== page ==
Making sense of ‘Intersex’ and ‘DSD’: how laypeople understand and use terminology

Lundberg, T; Hegarty, Peter and Roen, K (2018). Making sense of ‘Intersex’ and ‘DSD’: how laypeople understand and use terminology. Psychology and Sexuality, 9(2) pp. 161–173.

DOI: https://doi.org/10.1080/19419899.2018.1453862

Abstract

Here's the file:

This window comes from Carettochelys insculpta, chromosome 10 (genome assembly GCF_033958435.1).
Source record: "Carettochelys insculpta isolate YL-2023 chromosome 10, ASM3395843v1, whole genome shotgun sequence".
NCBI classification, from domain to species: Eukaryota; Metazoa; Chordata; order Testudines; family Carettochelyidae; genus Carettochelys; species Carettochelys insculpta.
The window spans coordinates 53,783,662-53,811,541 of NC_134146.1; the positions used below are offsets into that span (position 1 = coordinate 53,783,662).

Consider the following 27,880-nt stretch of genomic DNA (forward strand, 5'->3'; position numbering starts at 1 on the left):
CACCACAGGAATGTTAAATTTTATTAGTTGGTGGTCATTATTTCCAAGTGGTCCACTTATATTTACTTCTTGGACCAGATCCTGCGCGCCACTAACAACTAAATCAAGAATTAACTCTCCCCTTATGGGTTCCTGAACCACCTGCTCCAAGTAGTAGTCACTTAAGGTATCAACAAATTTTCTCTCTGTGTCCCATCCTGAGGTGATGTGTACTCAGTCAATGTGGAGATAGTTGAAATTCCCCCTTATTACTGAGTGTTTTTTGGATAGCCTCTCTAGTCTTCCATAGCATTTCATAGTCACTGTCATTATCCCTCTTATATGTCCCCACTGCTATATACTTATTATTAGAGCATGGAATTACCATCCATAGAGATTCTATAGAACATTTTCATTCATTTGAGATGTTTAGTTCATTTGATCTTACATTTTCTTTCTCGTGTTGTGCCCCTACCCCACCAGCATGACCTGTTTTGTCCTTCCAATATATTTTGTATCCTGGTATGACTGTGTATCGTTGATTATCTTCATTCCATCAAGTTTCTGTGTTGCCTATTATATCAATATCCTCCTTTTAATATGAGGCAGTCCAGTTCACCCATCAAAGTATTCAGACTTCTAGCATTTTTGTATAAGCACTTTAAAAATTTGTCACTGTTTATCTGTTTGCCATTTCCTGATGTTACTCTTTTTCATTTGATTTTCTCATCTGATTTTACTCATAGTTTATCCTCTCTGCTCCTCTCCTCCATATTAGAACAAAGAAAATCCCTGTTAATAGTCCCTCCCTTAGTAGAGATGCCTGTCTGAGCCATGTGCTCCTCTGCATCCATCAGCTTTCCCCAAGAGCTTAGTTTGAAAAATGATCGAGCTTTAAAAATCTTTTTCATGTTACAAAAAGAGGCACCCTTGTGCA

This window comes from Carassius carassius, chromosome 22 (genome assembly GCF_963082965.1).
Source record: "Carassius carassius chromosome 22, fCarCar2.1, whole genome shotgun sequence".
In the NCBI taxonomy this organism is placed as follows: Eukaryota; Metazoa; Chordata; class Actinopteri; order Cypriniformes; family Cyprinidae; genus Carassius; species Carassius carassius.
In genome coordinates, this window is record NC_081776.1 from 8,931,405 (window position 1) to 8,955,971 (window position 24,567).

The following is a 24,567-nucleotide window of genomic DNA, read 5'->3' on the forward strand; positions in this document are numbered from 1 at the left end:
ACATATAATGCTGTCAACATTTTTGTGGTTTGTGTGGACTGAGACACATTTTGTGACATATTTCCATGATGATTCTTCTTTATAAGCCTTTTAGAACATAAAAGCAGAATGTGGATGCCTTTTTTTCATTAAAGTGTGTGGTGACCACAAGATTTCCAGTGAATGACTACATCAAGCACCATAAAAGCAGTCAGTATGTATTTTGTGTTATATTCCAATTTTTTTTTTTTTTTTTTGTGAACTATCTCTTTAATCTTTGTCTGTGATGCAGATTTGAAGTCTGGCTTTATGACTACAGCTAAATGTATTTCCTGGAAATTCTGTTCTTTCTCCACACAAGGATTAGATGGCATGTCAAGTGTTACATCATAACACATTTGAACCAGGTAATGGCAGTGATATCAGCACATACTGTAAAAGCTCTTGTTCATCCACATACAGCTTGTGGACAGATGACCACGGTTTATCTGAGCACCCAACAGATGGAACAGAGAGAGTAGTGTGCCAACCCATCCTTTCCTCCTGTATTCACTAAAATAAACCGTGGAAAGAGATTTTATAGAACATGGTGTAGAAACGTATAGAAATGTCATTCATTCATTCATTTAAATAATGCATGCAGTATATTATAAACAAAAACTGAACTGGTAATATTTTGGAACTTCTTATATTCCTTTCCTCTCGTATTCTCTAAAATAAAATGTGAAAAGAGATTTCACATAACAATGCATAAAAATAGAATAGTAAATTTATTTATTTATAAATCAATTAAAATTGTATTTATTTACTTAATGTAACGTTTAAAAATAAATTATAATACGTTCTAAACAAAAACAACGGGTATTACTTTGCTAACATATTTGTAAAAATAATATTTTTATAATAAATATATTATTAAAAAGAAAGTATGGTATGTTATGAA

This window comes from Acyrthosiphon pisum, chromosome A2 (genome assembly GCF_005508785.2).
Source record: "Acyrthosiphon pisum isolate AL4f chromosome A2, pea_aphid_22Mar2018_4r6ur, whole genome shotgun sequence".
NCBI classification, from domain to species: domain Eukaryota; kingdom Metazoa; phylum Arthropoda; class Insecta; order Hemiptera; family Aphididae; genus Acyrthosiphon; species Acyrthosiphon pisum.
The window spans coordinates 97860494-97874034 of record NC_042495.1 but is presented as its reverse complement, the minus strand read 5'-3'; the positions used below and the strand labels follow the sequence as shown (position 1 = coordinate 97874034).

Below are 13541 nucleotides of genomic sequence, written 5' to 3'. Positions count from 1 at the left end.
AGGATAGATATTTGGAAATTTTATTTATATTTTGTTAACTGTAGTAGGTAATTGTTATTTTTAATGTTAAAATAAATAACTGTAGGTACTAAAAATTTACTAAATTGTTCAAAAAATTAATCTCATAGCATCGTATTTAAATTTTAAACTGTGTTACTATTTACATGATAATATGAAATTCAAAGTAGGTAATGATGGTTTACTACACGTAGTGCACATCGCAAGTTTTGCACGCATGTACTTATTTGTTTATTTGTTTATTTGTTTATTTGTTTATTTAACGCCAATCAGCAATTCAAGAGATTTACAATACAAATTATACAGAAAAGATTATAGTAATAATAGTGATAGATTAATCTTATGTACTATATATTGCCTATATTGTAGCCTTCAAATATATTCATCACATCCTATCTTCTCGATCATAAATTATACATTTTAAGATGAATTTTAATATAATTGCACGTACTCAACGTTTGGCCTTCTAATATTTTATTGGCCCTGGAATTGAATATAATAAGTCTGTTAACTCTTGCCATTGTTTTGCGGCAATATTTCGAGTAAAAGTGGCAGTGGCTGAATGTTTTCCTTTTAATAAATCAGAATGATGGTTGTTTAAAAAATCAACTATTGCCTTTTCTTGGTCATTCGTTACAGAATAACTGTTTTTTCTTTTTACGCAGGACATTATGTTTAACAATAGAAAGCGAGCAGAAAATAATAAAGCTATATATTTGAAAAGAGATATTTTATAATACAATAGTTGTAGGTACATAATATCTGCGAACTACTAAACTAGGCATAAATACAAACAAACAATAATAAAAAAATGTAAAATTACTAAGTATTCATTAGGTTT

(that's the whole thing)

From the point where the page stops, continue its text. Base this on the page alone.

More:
Various umbrella terms refer to sex characteristics that do not fit typical binary notions of somatic sex. Key terms include Intersex, reclaimed by 1990s activists, and Disorders of Sex Development (DSD) used in medicine since 2006. Professionals across diverse disciplines express strong preferences for specific terms, making assumptions about what those terms do. Here, we draw on 10 focus group-interviews (41 participants without particular knowledge of Intersex/DSD), and semi-structured face-to-face interviews with 33 parents and 22 young people with personal experience of Intersex/DSD to examine how diverse laypeople understand and use these two umbrella terms and their alternatives. Most participants agreed that ‘DSD’ was problematic. Most young people and parents used ‘descriptive explanations’ of how the body looked or worked. Many parents and young people also found ‘Intersex’ problematic, whilst a majority of focus group participants did not. We conclude that as ‘experts by experience’, young people and their parents use language pragmatically and flexibly in everyday life to a degree that people unfamiliar with their experiences can easily underestimate. We further conclude that prescriptive discussions on terminology in this area may be needlessly constraining for people with such personal experience.

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